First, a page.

The roughness measure index from an ideal response-type road roughness measurement system (RTRRMS) is obtained using a quarter-car simulation (QCS) [

The Golden Car simulation from the project of National Cooperative Highway Research Program (NCHRP) [

However, it is commonly known that modern vehicle’s effectiveness in insulating drivers and passengers from vibrations, bumps or corrugations in the road surface has well advanced, which has been studied as ride quality. The ride quality is related to suspension components which connect a vehicle to wheels, such as springs, shock absorbers and bushings. Hence, a calibration of roughness index of a road-surface depends on ride quality. One can use a two-wheeled car, Segway, with accelerometer and GPS to obtain data for IRI. In other words, instruments to measure a profile of road-surface have their own characteristic properties to respond longitudinal speed or acceleration caused by impacts of a road-surface. A road profile corresponding to impacts, bumps and slopes will be studied in detail by the current theoretical model.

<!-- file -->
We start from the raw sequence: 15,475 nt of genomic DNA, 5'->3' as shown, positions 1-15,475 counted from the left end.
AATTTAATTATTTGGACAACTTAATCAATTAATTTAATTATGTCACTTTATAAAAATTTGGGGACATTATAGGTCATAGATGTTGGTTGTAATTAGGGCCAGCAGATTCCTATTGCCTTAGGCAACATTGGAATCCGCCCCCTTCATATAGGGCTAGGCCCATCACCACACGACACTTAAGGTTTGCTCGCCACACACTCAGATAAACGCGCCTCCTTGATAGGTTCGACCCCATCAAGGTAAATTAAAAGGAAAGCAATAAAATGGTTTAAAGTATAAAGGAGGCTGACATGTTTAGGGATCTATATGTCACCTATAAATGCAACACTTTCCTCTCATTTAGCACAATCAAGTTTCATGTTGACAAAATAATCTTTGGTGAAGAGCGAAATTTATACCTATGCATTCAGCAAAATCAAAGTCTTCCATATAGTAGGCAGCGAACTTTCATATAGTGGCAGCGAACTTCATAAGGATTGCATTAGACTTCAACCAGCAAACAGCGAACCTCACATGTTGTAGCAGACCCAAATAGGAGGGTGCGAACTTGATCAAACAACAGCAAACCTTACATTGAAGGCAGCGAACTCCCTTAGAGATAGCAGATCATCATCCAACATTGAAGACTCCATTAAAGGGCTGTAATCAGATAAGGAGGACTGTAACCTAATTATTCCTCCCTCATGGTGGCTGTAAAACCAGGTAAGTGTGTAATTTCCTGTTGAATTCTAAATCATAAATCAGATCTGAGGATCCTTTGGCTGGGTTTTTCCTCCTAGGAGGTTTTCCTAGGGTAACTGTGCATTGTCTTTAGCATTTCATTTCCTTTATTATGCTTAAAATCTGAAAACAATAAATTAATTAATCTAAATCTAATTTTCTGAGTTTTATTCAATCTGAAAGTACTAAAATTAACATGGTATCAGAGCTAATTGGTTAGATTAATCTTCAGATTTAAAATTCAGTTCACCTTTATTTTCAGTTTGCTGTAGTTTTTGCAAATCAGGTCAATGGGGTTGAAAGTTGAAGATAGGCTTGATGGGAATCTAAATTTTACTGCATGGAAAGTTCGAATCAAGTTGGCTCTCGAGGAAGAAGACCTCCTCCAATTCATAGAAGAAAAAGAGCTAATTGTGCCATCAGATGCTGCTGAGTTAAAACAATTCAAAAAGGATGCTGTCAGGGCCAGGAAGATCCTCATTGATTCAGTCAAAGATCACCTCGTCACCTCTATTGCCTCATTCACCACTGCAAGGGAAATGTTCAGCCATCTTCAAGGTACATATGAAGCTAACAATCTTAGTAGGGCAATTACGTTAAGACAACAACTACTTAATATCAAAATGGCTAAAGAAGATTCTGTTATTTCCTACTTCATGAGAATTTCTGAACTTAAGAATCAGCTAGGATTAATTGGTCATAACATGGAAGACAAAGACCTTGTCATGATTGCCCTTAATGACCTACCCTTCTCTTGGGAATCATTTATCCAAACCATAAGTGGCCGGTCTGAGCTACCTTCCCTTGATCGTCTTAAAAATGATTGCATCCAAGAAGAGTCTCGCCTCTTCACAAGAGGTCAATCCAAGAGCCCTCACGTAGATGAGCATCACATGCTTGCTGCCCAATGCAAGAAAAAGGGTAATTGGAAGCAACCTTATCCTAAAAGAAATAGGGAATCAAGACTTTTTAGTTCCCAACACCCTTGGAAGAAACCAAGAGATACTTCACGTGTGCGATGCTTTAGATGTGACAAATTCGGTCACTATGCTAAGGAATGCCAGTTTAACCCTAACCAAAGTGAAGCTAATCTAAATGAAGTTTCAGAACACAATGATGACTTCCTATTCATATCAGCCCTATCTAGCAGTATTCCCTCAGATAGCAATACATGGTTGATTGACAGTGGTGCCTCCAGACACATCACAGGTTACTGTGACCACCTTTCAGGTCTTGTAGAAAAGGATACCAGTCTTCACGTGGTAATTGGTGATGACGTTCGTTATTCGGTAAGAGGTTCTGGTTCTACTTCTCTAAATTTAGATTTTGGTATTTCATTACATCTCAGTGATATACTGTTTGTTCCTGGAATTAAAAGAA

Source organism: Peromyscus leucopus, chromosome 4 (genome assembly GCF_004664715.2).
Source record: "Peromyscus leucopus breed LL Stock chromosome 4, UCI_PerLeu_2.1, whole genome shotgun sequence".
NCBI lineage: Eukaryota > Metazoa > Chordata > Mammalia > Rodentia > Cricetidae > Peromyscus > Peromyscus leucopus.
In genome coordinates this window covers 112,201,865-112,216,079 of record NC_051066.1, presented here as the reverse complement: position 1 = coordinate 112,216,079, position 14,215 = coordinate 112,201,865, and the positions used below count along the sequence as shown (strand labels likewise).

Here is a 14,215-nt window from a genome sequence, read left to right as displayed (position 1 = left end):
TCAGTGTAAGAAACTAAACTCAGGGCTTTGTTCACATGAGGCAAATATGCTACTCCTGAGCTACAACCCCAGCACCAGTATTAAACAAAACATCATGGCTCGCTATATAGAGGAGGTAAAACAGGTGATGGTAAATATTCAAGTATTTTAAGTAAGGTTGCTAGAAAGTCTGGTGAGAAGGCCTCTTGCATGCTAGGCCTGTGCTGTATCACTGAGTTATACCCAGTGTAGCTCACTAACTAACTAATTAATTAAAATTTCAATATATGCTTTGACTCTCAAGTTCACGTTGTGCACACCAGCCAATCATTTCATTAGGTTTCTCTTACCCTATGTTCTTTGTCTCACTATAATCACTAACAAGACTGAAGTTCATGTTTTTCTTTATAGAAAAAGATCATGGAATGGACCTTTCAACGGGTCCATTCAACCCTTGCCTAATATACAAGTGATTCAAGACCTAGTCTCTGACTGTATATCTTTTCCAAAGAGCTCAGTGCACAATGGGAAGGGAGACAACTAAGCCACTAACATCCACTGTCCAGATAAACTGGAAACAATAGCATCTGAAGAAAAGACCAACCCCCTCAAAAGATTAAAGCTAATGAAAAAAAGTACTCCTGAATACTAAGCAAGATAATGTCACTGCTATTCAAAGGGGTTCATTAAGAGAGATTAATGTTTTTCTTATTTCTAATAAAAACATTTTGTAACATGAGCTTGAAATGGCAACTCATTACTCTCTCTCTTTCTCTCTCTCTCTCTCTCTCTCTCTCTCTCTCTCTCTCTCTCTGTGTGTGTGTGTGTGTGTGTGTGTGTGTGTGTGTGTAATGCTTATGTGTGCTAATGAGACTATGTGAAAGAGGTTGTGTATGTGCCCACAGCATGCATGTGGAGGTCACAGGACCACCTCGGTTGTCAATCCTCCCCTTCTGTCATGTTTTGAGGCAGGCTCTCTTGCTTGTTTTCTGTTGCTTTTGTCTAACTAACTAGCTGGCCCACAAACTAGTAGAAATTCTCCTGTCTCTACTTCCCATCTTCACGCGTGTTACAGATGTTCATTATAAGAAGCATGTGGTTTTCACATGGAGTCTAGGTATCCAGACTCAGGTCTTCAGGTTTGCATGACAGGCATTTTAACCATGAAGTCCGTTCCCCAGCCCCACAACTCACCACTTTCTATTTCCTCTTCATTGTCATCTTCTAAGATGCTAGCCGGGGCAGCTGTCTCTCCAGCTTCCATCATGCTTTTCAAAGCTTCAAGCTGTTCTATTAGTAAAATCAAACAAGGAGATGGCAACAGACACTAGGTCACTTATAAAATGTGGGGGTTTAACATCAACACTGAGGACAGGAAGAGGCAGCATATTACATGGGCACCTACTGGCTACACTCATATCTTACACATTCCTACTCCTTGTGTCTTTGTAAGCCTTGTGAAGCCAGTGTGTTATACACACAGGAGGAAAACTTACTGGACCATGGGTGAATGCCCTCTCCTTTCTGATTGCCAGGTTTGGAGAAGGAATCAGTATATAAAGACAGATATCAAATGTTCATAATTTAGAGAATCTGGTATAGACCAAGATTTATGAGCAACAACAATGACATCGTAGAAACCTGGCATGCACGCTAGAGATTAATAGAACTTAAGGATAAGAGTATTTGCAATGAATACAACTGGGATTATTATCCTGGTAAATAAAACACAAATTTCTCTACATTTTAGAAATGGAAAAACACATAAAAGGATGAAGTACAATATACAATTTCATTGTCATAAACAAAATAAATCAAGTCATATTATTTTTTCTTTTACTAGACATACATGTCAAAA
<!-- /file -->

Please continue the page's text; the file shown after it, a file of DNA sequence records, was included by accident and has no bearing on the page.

Applications of gyroscopes include inertial navigation systems, such as in the Hubble telescope, ships, aircraft and spacecraft, vehicles etc, and Global Positioning System (GPS) is a device that is capable of receiving information from GPS satellites and calculating the device’s geographical position [

The model based on Lagrangian method can apply for any vehicle and gravity in general which have accelerometer and GPS. The road flatness assumption [

The main purpose of this paper is to closely examine correlations between the data of IRI and longitudinal surface-bump data obtained by dynamical method, and explain mechanism in terms of physics by employing Lagrangian dynamical approach [